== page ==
Thanksgiving is a time for gathering with close friends and family — and that typically means pets, too.
But with an overabundance of enticing food, busy schedules and perhaps a lot of unfamiliar guests, pet health and safety risks abound during the holiday.
And with more people sharing Thanksgiving with others in person this year as well as traveling for the holiday, it’s more important than ever for pet owners to be vigilant.
Here are some tips to make sure everyone is happy on turkey day.
On the Menu
If the wonderful aroma of a Thanksgiving feast being prepared makes you salivate, just imagine what it does to your dog. A small bite of most people food is not dangerous, but owners do need to be vigilant so that a trip to the veterinarian is not part of your Thanksgiving season.
This time of year with dinners, visitors, holiday decorations, and general hustle and bustle can be particularly challenging for owners of adventurous pets.
Your dog’s proper diet should be a constant. Many owners will be tempted to share the bounty of holiday goodies, but the dog’s health should win out. Do your best to keep people food and pets as separate as possible.
Fatty scraps like gravy, turkey or chicken skin, oily or greasy side dishes, other rich foods and dietary indiscretions can lead to severe digestive tract issues. Even gravy or cooking juices poured over dry pet food can be a problem.
Also important: Keep trash in a place where pets can’t find it, preferably in a closed container outside or behind a closed door. Make sure trash bags are covered and tightly secured.
Foods Pets Should Never Eat
Take these off the Thanksgiving menu for your pet:
- Bread dough
- Coffee beans/grounds
- Grapes and raisins
- Macadamia nuts
- Raw/undercooked meat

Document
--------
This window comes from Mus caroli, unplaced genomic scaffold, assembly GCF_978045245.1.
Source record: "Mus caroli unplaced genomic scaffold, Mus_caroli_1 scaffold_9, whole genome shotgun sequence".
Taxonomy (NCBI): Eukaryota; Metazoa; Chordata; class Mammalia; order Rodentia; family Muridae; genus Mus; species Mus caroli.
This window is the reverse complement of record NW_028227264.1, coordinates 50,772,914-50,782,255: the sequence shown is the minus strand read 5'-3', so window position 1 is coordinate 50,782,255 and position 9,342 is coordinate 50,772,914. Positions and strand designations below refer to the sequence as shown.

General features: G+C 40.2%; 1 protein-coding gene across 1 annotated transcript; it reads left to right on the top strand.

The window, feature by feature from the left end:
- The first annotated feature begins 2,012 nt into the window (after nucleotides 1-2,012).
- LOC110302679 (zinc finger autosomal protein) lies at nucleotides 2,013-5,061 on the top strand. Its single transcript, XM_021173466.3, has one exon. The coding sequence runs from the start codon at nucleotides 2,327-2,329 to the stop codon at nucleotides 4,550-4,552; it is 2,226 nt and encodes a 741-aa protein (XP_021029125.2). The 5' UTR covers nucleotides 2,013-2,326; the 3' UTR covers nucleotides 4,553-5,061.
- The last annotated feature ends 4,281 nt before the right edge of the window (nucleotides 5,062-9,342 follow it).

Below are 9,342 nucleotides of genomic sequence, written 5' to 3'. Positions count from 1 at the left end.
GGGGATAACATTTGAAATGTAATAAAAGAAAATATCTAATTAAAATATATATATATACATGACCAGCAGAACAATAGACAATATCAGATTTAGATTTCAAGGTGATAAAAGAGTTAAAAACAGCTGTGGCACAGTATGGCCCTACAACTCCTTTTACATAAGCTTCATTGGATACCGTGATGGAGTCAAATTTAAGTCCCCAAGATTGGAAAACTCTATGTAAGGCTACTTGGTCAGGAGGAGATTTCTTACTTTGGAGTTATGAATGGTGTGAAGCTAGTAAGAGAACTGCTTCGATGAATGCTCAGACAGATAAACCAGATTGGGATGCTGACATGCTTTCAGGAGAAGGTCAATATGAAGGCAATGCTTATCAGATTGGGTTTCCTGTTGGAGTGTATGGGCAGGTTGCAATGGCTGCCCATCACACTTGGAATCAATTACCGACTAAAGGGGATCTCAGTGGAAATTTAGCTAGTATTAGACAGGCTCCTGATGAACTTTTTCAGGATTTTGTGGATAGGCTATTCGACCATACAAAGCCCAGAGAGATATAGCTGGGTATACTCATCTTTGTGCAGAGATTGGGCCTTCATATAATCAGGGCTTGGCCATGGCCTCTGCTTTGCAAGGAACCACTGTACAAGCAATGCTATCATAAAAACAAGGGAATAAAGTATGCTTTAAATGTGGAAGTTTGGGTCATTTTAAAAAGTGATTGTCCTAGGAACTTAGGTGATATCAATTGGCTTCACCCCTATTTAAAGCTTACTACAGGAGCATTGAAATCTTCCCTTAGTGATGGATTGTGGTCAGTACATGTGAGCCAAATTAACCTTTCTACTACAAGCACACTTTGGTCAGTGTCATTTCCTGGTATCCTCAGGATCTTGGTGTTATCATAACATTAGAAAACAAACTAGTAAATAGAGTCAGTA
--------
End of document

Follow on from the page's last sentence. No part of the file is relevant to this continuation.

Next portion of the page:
- Xylitol, a sweetener used in many baked goods and gum
If you’re hosting a large Thanksgiving dinner, pets may be confused or scared by the slightest hint of the unfamiliar.
The first step: Make sure pets see you interacting positively with guests and show that they aren’t threats. This may influence how your pet behaves around them as well, especially if they have never met them.
Another option is creating a pet “safe room,” an area of the home they are familiar with, comfortable in and a place guests are unlikely to wander into. If your pet typically handles new people and crowds well, it still pays to help them get used to the new sights and smells.
Make sure to keep a close eye on pets, especially as guests enter and exit, so they aren’t able to make a break for it through the door. The holidays are a great time to make sure identification tags and microchips are updated.
Most Thanksgiving travel is by car and if your pet is typically fine riding for short distances it does not necessarily mean long trips will be comfortable. Take breaks and check on them periodically. Make sure dogs can use the bathroom while on a leash at areas such as rest stops. Bring along plenty of water, as well as food and treats.
Cats must be in carriers to travel safely in a car, though carriers may not be necessary for dogs. Consult with your primary care veterinarian about your pet’s specific travel needs.
If you’re flying, check in advance with your carrier; airlines have regulations for traveling with pets. A good way to prepare for long-term confinement in a plane is working with your pets ahead of time to help them get accustomed positively to a carrier required by airlines. It’s usually not a good idea to put them in a carrier for the first time right before takeoff.
If boarding your pet for Thanksgiving, make sure it is at a kennel they are familiar with. If using a kennel for the first time, have your pet visit it first and try day boarding ahead of the holiday.